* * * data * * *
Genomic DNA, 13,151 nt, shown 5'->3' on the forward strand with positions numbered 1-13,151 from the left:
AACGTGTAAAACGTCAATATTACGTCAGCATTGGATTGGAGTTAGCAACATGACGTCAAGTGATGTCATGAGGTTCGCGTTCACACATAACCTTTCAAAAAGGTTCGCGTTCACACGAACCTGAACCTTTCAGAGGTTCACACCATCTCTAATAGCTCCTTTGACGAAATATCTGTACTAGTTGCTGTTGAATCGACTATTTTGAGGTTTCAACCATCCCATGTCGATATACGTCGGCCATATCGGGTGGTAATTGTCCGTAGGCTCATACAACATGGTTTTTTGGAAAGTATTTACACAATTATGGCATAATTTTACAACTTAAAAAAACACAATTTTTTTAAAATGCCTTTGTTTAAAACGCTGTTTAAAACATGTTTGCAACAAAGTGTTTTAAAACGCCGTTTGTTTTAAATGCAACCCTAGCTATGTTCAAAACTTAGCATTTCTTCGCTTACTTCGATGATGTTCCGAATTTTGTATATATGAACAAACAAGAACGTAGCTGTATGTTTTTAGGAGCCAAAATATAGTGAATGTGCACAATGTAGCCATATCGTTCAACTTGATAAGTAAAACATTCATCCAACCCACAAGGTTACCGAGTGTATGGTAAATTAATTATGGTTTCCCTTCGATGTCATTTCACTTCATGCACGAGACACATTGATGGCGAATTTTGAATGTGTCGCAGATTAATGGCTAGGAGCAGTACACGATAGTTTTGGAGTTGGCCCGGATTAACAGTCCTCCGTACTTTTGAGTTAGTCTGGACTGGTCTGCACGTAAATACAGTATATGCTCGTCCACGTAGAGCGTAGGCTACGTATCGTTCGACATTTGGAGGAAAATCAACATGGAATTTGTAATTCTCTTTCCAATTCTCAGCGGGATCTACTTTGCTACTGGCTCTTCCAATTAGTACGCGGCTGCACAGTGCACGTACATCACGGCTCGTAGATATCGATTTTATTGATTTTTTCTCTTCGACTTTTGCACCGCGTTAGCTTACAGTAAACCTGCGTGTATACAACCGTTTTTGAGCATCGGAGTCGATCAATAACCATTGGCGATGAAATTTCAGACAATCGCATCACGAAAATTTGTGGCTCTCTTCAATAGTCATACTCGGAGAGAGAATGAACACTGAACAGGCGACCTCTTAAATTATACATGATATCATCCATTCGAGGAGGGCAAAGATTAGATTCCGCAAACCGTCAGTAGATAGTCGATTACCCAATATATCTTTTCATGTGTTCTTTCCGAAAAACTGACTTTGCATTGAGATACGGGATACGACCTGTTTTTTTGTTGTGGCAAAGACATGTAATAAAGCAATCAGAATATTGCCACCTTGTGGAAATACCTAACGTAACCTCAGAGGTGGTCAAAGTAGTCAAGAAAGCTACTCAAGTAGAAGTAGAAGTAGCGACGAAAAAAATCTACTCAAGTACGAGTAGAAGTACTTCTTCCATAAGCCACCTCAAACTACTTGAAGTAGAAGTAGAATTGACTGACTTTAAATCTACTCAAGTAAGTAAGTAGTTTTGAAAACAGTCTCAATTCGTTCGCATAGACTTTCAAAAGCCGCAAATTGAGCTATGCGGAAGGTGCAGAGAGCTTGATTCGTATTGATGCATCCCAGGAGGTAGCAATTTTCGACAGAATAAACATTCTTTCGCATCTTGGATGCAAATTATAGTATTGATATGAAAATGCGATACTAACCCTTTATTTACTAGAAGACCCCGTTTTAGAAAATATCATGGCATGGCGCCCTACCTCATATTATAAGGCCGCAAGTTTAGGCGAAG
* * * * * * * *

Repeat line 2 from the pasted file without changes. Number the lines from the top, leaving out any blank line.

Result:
AACGTGTAAAACGTCAATATTACGTCAGCATTGGATTGGAGTTAGCAACATGACGTCAAGTGATGTCATGAGGTTCGCGTTCACACATAACCTTTCAAAAAGGTTCGCGTTCACACGAACCTGAACCTTTCAGAGGTTCACACCATCTCTAATAGCTCCTTTGACGAAATATCTGTACTAGTTGCTGTTGAATCGACTATTTTGAGGTTTCAACCATCCCATGTCGATATACGTCGGCCATATCGGGTGGTAATTGTCCGTAGGCTCATACAACATGGTTTTTTGGAAAGTATTTACACAATTATGGCATAATTTTACAACTTAAAAAAACACAATTTTTTTAAAATGCCTTTGTTTAAAACGCTGTTTAAAACATGTTTGCAACAAAGTGTTTTAAAACGCCGTTTGTTTTAAATGCAACCCTAGCTATGTTCAAAACTTAGCATTTCTTCGCTTACTTCGATGATGTTCCGAATTTTGTATATATGAACAAACAAGAACGTAGCTGTATGTTTTTAGGAGCCAAAATATAGTGAATGTGCACAATGTAGCCATATCGTTCAACTTGATAAGTAAAACATTCATCCAACCCACAAGGTTACCGAGTGTATGGTAAATTAATTATGGTTTCCCTTCGATGTCATTTCACTTCATGCACGAGACACATTGATGGCGAATTTTGAATGTGTCGCAGATTAATGGCTAGGAGCAGTACACGATAGTTTTGGAGTTGGCCCGGATTAACAGTCCTCCGTACTTTTGAGTTAGTCTGGACTGGTCTGCACGTAAATACAGTATATGCTCGTCCACGTAGAGCGTAGGCTACGTATCGTTCGACATTTGGAGGAAAATCAACATGGAATTTGTAATTCTCTTTCCAATTCTCAGCGGGATCTACTTTGCTACTGGCTCTTCCAATTAGTACGCGGCTGCACAGTGCACGTACATCACGGCTCGTAGATATCGATTTTATTGATTTTTTCTCTTCGACTTTTGCACCGCGTTAGCTTACAGTAAACCTGCGTGTATACAACCGTTTTTGAGCATCGGAGTCGATCAATAACCATTGGCGATGAAATTTCAGACAATCGCATCACGAAAATTTGTGGCTCTCTTCAATAGTCATACTCGGAGAGAGAATGAACACTGAACAGGCGACCTCTTAAATTATACATGATATCATCCATTCGAGGAGGGCAAAGATTAGATTCCGCAAACCGTCAGTAGATAGTCGATTACCCAATATATCTTTTCATGTGTTCTTTCCGAAAAACTGACTTTGCATTGAGATACGGGATACGACCTGTTTTTTTGTTGTGGCAAAGACATGTAATAAAGCAATCAGAATATTGCCACCTTGTGGAAATACCTAACGTAACCTCAGAGGTGGTCAAAGTAGTCAAGAAAGCTACTCAAGTAGAAGTAGAAGTAGCGACGAAAAAAATCTACTCAAGTACGAGTAGAAGTACTTCTTCCATAAGCCACCTCAAACTACTTGAAGTAGAAGTAGAATTGACTGACTTTAAATCTACTCAAGTAAGTAAGTAGTTTTGAAAACAGTCTCAATTCGTTCGCATAGACTTTCAAAAGCCGCAAATTGAGCTATGCGGAAGGTGCAGAGAGCTTGATTCGTATTGATGCATCCCAGGAGGTAGCAATTTTCGACAGAATAAACATTCTTTCGCATCTTGGATGCAAATTATAGTATTGATATGAAAATGCGATACTAACCCTTTATTTACTAGAAGACCCCGTTTTAGAAAATATCATGGCATGGCGCCCTACCTCATATTATAAGGCCGCAAGTTTAGGCGAAG